MABB is a registered TM.
The display of support for regional autonomy from around 150,000 people in Santa Cruz de la Sierra has sparked a debate over a topic that up to now was taboo in Bolivia.
The participants of this demonstration gathered around the Cristo Redentor monument to demand the Mesa administration for a referendum on the issue of regional autonomy until the end of this year.
Such demand has sparked criticism from the part of politicians and government officials in La Paz. The minister of Economic Development, Horst Grebe Lopez, has criticized the demand as a step backwards for Bolivia. Members of parliament representing MAS, NFR, MNR, MIR, have also criticized harshly the call for autonomy. High officials of organized labour (COB) have questioned the motives of such a move.
On the other side, the Santa Cruz parliamentary faction has confirmed its support and intentions to continue working for the referendum. As have municipal officials of Santa Cruz and leaders of civic organizations.
One major aspect of this debate is whether or not autonomy will indeed bring Bolivia forward in its efforts to re-activate its economy and bring much needed stability in the country. If we look around for other examples that provide a positive argument for increased autonomy, we can find an interesting example in the case of Spain. However, Bolivia is no Spain. The differences are real and have to be accounted for.
Corruption is a malign cancer which is ingrained deep within Bolivian society. Is from this point of view that one can see problems arising when and if autonomy is implemented. There are plenty of examples to cite at the moment arising from popular participation and the municipal governments. The latest example being the tragic case of Ayo-Ayo, where the mayor was murdered by people on the community. The community cited the Major's illegal appropriation of municipal funds for which he was being investigated and the freezing of such funds as a result of the investigation. Similar indictments were filed in the municipalities of Warnes, Buena Vista and San Miguel de Velasco located in the department of Santa Cruz. The accusations also point to municipal officials appropriating funds illegally. These funds were also frozen.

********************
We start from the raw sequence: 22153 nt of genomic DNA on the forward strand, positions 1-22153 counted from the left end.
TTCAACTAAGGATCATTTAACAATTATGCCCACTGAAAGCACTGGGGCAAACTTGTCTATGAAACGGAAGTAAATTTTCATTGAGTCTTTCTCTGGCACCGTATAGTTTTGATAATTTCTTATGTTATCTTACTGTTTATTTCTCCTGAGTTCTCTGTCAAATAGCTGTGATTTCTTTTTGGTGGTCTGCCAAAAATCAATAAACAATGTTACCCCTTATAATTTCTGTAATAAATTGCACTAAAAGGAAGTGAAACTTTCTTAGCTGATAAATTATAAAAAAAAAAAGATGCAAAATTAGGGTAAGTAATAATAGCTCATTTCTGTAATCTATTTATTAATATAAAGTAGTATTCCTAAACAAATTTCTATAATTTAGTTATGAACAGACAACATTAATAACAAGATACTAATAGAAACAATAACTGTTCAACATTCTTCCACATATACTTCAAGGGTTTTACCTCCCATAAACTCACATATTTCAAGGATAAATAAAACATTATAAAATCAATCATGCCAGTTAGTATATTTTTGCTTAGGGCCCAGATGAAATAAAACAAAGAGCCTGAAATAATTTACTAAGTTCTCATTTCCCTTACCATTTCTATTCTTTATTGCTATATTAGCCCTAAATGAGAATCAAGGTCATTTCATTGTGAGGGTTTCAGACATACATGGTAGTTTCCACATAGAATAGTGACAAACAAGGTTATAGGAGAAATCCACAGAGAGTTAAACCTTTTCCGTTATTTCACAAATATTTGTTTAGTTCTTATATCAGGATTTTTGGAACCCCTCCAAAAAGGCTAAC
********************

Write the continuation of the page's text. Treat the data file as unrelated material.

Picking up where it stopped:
These kinds of conflicts bring great problems for the municipalities themselves. In one case, the hospital does not have any electricity because the local government cannot fulfill its obligations. In other cases, government projects cannot be implemented due to the lack of funds. As a result people suffer and are pushed to their limits.
The real danger of this situation is the reaction a community will or might have as a result of the problems affecting the community. If some municipalities decide to follow the example of Ayo-Ayo, as in the case of Warnes, then the central government has a real difficult situation in its hands.
Moreover, with autonomy in place, won't these cases of corruption have more opportunity and even more incentives? After all, these corrupt officials will not have anyone to control them and will be responsible for their own actions. The opportunities for all kinds of irregularities are there, I'd say.